Something remarkable happened yesterday in response to my monthly column in the Myeloma Beacon. Debbie Berns, leader of the International Myeloma Foundation’s (IMF) awesome phone counseling team, took time out of her busy day to email me some important information relating to my relapse.
I was working on what I had planned to be today’s post about the Multiple Myeloma Research Foundation’s community patient outreach initiative, the MMRF Community Gateway that launched last week. I’m going to delay that report one more day so I can share Debbie’s info today.
The column, Pat’s Place: Did Testosterone Therapy Contribute To My Relapse?, centered on the news that I had most likely relapsed again after remaining stable for a year.
I originally wanted to title the column, The Mystery of Cause and Effect. The premise: “Why now? Why had the doublet of subcutaneous Velcade (bortezomib) and dexamethasone (Decadron) stopped working?”
I continued to explain that, “Like many of you have probably done, I started to speculate. Had I done anything different? Was there anything I could have done to have prevented my relapse?”
Maybe if I would have taken more curcumin along the way? Maybe 3 gm daily wasn’t enough. Or what about ursolic acid? I recently ran out and didn’t replace it; I had been taking ursolic acid the day before and after my Velcade sub-q injections.
“But then I remembered; I had started using testosterone gel two months before. The timing of my relapse seemed suspicious. Was there a connection? My doctors say no. But do they really know? So much about myeloma is still a mystery, even to the experts.”
I then explain why I started taking testosterone in the first place–to help me counteract the muscle-wasting effects of taking dexamethasone weekly and hopefully improve my nonexistent sex life.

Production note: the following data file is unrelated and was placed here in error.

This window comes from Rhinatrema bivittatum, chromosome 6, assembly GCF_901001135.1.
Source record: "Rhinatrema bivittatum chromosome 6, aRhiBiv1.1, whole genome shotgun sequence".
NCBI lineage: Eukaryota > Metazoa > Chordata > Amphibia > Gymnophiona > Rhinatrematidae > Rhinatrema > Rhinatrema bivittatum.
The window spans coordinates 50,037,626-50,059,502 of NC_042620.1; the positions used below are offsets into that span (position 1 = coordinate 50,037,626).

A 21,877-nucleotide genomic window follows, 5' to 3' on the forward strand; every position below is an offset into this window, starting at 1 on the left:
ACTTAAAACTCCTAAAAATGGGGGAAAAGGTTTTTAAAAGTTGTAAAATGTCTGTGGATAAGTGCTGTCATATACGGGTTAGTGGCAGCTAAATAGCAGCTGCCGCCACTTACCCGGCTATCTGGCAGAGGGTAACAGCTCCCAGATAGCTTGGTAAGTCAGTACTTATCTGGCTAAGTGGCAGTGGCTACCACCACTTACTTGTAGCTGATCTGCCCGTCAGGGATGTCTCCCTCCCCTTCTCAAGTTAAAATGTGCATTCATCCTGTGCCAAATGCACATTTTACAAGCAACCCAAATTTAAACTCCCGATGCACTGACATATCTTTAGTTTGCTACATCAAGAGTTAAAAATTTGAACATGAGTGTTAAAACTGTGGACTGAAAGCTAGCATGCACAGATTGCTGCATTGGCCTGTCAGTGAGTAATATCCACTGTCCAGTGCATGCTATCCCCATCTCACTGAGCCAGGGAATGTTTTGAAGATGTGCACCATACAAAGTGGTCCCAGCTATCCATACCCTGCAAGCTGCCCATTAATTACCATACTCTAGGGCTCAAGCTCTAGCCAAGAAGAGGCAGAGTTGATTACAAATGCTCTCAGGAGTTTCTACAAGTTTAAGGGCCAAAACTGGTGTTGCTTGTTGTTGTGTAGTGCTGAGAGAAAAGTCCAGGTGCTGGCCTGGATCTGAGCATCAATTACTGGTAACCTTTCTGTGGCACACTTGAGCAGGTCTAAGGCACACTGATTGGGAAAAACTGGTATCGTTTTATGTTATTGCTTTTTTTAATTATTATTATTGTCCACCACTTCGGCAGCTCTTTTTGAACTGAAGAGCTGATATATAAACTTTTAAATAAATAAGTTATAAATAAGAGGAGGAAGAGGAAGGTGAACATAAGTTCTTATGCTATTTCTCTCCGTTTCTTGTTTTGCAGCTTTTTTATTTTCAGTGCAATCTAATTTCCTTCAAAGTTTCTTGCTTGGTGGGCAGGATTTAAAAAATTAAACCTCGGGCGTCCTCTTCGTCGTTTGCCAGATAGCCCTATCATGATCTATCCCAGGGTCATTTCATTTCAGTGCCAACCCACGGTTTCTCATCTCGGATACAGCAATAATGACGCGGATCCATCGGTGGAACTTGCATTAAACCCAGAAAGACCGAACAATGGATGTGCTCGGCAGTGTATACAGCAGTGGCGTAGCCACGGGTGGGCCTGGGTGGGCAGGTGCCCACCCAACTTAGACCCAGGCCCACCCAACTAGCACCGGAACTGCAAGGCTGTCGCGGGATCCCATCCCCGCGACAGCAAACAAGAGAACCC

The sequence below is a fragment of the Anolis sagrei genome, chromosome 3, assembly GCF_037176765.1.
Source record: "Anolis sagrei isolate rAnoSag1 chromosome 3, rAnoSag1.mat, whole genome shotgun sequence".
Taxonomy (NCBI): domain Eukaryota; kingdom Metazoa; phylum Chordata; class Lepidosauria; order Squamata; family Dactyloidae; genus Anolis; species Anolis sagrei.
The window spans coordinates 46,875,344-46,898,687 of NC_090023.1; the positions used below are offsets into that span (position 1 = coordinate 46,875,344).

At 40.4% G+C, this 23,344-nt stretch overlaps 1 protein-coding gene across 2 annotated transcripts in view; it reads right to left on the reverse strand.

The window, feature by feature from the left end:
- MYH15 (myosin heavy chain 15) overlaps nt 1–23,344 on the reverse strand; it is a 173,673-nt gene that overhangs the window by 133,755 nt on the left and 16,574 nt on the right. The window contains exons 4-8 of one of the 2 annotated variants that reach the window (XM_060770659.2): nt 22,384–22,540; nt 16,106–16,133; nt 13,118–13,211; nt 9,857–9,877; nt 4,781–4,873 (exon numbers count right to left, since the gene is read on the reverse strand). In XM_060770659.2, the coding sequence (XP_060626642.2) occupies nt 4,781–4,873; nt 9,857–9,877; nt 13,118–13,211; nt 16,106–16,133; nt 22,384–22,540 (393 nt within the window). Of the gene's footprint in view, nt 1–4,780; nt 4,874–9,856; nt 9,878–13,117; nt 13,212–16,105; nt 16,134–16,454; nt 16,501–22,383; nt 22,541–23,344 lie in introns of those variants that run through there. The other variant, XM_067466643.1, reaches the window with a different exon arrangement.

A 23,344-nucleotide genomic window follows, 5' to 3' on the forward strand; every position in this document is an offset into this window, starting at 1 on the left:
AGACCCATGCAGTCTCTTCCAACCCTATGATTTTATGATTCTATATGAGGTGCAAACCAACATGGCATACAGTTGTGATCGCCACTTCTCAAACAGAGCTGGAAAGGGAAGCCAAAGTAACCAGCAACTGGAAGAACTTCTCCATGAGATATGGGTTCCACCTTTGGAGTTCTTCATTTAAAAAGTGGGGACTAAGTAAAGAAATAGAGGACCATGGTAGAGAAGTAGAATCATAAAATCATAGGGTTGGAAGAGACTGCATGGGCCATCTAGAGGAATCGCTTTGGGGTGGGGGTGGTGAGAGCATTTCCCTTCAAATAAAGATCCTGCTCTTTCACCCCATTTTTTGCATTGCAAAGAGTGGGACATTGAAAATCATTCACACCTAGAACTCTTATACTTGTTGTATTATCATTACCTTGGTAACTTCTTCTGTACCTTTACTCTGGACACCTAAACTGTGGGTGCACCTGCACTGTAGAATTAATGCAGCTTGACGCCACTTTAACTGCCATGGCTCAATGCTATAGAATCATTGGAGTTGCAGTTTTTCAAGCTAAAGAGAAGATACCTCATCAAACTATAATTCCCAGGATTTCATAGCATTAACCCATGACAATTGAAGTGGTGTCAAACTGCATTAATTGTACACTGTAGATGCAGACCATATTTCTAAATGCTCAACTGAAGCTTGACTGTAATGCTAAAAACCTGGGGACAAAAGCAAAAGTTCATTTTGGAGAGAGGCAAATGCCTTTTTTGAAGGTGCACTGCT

Comments and emails from helpful readers came flooding in. The column just broke yesterday afternoon, yet I have already received a dozen emails from readers, sharing their well wishes and suggestions.
The almost unanimous conclusion: dump the testosterone! Fair enough. But listen to what IMF patient counselor, Debbie Birns, had to say:
Read your blog, and if it will help you not to beat yourself up for the testosterone, I found an old article (1988) that states that although myeloma cells do have estrogen receptors (we knew that), there are no androgen receptors on the 13 myeloma cell lines tested. Here is a link to the abstract: http://www.ncbi.nlm.nih.gov/pubmed/3260311
Hope this helps, Pat. I am sorry to hear about the relapse, and know that you still have many viable “lily pads” before you as you battle on.
Debbie Birns, Hotline Coordinator
International Myeloma Foundation
After reading the abstract, I had trouble coming to the same conclusion. See what you think:
Estrogen and progesterone receptors in some human myeloma cell lines and murine hybridomas.
Department of Human Biological Chemistry and Genetics, University of Texas Medical Branch, Galveston 77550.
The control of immune responses by sex hormones is well documented but the effect of sex hormones on lymphoid cell subsets is poorly understood. We have investigated the expression of receptors for androgens (AR), estradiol (ER) and progesterone (PR) by human cell lines of the B lymphocyte lineage and by murine myeloma or hybridomas. AR, ER and PR were determined by cytosol and nuclear binding assays. Eleven human lymphoblastoid cell lines obtained by in vitro infection of blood or tonsil B cells with Epstein-Barr Virus (EBV) B95, did not express AR or ER. Similarly, 10 Burkitt’s lymphoma cell lines were AR, ER and PR negative with the exception of the pre-B RAJI cells which bear AR. Among 13 cell lines derived from patients with multiple myeloma none expressed AR but five were found to bear ER (20-164 fmol/mg DNA or 5-10 fmol/mg protein). Four of the latter group also bear PR (86-450 fmol/mg DNA). Two mouse hybridomas out of seven tested were ER and PR positive. The MOPC 315 myeloma expressed ER but not PR. The possible functional role of these sex hormone binding sites in cell proliferation and immunoglobulin secretion deserves further investigation.
- PMID:3260311[PubMed - indexed for MEDLINE]
But if Debbie says this helps prove that therapy isn’t a big deal, I trust her judgment–and the judgement of my medical team at Moffitt Cancer Center and Florida Cancer Specialists–who all reassured me that multiple myeloma is not a hormonal based cancer.
I started using testosterone gel six weeks before my M-spike jumped. Is it patient superstition that leads me to a conclusion of cause and affect? Or just an unfortunate coincidence?
I’m still using the gel as I decide what to do. In the meantime, our lifestyle columnist, Danny Parker, has emailed me a reminder to stay on the supplement regime–including ursolic acid–that we decided upon last year.
Can’t hurt, right? Feel good and keep smiling! Pat